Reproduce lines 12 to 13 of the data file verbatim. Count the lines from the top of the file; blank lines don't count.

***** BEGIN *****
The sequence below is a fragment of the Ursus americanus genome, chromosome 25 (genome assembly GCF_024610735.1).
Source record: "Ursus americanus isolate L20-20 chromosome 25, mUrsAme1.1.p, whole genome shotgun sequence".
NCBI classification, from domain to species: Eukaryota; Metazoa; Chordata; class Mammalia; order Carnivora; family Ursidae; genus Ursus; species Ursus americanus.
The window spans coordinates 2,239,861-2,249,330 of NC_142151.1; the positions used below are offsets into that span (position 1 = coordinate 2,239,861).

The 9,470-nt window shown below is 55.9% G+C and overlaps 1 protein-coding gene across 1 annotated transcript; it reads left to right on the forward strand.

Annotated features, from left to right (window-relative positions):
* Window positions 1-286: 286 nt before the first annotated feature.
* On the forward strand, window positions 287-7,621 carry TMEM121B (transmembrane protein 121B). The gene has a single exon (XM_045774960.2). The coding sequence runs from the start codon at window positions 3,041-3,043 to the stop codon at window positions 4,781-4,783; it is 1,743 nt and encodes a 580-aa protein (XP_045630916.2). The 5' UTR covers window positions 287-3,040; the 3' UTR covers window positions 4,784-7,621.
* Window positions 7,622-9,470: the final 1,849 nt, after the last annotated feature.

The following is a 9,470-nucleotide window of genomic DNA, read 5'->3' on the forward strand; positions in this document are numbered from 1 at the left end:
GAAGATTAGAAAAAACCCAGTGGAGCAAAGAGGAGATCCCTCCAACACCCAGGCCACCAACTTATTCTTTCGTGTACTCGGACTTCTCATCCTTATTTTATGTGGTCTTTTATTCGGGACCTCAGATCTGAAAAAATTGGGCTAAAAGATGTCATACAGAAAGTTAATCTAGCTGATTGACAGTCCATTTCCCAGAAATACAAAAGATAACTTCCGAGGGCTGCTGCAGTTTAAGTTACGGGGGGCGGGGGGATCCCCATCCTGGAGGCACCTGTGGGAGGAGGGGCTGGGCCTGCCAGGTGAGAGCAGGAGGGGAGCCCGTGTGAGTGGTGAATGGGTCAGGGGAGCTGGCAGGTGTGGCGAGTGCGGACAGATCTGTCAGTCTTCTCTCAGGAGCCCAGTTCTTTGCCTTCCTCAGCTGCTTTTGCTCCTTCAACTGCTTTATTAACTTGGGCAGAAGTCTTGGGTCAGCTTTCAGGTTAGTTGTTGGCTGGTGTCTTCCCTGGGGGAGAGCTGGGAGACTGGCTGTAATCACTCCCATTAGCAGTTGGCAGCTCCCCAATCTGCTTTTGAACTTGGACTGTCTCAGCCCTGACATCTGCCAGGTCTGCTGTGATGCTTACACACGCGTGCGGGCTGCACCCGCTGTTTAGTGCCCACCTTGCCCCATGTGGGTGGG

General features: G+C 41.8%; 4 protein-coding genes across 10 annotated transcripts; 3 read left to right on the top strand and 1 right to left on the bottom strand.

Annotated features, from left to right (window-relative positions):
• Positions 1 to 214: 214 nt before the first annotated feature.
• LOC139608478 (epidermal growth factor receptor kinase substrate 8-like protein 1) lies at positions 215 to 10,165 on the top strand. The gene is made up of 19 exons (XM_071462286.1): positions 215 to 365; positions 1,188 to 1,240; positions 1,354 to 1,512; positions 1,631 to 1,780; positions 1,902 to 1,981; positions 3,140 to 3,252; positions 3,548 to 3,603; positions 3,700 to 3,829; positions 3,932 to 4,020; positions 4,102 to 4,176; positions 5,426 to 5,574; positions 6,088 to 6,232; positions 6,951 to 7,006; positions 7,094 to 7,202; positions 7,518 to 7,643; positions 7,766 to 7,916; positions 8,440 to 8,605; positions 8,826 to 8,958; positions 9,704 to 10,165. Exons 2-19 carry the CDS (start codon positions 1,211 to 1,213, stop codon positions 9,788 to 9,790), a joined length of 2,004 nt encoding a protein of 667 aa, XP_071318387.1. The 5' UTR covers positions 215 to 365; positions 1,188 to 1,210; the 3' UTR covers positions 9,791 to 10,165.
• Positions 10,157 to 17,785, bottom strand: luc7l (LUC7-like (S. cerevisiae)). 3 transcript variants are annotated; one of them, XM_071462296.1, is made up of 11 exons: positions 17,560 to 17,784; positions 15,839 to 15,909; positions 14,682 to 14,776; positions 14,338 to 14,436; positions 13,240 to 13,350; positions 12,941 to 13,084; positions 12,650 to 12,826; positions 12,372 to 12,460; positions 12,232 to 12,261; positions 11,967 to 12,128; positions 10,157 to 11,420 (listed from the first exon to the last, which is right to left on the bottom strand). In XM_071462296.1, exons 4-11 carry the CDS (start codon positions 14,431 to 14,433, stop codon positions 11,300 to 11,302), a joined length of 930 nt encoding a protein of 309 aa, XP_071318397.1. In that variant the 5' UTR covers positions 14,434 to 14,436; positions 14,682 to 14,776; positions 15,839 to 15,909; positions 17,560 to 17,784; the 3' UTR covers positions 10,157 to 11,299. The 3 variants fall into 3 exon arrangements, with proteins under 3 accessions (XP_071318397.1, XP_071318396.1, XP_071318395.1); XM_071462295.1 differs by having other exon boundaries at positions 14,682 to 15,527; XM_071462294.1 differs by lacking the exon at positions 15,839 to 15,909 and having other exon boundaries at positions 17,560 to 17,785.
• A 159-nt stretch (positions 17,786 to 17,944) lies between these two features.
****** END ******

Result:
General features: G+C 41.8%; 4 protein-coding genes across 10 annotated transcripts; 3 read left to right on the top strand and 1 right to left on the bottom strand.

Annotated features, from left to right (window-relative positions):